20 Simon Coupland, "The rod of God's wrath or the people of God's wrath: The Carolingian theology of the Viking invasions," Journal of Ecclesiastical History, 42 (1991):535–54. Coupland's article traces the rhetorical trends and points to the scriptural origins of the inter-related portrayals of the Vikings among different Frankish chronicles.
21 "The Martyrdom of Blathmac," in The Viking Age: A Reader, ed. Angus A Somerville and R. Andrew MacDonald, 2nd Ed. (Toronto: University of Toronto Press, 2014), 194, 195.
22 "Alcuin's Letter to King Athelred, 793," in The Viking Age: A Reader, 186–7.
23 John Arnold, What is Medieval History? (Cambridge, UK: Polity, 2008), 39.
24 Patricia Sutherland, "Norse and Natives in the Eastern Arctic," The Viking World, eds. Stefan Brink and Neil Price (London: Routledge, 2008), 615; Simon Franklin and Jonathan Shepard, The Emergence of the Rus, 750–1200 (London: Longman, 1996), 66, 125.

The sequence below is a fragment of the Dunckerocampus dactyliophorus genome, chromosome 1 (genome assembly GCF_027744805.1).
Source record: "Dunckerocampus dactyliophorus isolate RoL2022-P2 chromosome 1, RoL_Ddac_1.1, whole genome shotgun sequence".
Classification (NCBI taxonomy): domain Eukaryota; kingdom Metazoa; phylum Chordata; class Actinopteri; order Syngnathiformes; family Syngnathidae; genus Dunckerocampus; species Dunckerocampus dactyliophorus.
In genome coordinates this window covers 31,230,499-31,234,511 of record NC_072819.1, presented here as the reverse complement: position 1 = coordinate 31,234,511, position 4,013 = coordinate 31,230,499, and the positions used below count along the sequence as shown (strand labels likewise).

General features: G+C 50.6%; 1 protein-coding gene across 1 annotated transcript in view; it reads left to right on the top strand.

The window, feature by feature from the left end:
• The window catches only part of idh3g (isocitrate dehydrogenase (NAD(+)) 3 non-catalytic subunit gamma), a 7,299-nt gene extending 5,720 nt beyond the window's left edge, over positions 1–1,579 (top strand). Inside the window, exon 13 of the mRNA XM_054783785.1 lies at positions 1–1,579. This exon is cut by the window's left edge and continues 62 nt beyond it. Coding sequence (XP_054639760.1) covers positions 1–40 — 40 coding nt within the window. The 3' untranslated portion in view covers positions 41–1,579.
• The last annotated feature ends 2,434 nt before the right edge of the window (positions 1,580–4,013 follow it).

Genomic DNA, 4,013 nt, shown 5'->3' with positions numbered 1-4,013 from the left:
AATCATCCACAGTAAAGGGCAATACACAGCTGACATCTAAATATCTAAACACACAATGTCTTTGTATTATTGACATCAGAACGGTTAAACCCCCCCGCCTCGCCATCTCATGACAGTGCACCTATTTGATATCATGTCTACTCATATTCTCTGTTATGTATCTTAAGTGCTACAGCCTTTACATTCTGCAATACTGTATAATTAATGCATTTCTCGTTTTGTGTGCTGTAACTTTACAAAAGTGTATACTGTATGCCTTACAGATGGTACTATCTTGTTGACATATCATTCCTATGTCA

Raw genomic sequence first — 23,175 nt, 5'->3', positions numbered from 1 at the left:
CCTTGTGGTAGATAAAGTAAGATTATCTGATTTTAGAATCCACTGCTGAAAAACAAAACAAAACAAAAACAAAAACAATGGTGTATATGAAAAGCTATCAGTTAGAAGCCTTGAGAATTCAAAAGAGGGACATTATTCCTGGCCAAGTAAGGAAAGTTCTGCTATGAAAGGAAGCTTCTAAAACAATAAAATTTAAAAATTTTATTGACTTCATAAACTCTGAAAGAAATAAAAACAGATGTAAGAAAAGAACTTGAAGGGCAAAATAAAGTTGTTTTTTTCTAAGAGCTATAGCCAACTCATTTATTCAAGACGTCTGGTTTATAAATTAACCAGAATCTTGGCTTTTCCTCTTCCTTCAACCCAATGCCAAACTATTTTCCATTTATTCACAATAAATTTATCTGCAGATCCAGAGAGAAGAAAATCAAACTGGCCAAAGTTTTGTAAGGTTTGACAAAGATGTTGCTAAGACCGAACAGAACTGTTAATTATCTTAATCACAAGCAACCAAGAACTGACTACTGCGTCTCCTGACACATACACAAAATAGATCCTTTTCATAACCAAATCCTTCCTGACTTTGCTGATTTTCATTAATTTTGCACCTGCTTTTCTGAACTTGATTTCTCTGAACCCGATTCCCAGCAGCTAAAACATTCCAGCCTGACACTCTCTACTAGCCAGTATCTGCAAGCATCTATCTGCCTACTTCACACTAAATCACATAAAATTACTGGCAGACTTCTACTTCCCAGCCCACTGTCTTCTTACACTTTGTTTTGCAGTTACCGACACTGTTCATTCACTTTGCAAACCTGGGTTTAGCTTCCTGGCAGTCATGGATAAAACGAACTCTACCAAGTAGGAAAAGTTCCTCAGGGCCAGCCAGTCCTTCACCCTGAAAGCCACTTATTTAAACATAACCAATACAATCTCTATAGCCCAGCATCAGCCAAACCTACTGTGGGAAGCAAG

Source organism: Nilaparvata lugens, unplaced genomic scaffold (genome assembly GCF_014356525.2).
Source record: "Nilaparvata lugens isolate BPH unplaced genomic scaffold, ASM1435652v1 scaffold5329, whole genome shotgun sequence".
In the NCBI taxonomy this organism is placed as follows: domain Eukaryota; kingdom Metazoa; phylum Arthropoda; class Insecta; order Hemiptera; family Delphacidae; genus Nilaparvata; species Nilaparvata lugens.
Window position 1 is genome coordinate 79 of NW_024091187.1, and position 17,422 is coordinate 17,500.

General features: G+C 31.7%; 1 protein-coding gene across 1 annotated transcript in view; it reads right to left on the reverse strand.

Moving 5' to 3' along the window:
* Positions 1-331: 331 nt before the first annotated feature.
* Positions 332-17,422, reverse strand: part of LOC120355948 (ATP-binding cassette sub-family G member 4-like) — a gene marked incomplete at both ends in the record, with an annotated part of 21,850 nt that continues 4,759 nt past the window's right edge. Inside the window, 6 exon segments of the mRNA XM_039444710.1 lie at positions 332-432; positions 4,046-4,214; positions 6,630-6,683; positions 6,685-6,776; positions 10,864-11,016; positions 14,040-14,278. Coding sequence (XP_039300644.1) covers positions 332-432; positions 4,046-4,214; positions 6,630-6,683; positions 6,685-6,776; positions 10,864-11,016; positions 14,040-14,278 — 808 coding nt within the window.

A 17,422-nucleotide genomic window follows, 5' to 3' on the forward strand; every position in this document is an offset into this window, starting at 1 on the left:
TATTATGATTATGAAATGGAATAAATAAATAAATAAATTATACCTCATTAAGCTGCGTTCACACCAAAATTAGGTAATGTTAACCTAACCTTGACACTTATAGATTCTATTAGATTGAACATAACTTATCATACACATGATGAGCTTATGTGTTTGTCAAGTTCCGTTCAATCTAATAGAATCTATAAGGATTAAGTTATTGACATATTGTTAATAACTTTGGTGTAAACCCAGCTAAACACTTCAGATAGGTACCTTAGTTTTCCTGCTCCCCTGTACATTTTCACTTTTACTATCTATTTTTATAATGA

25 Bjørn Myhre, "The archaeology of the early viking age in Norway," in Ireland and Scandinavia in the Early Viking Age, eds. Howard B Clarke, Maire Ni Mhaonaigh, and Raghnall Ó Floinn (Dublin: Four Courts Press, 1998), 3–36.
26 Else Roesdahl and Preben Meulengracht Sørensen, "Viking Culture," in Cambridge History of Scandinavia, Vol. I Prehistory to 1520, edited by Knut Helle (Cambridge: Cambridge University Press, 2003), 123.
27 The travelling "Vikings" exhibition was organized by the Swedish History Museum in Sweden, in partnership with MuseumsPartner in Austria. See https://www.fieldmuseum.org/discover/on-exhibit/vikings/.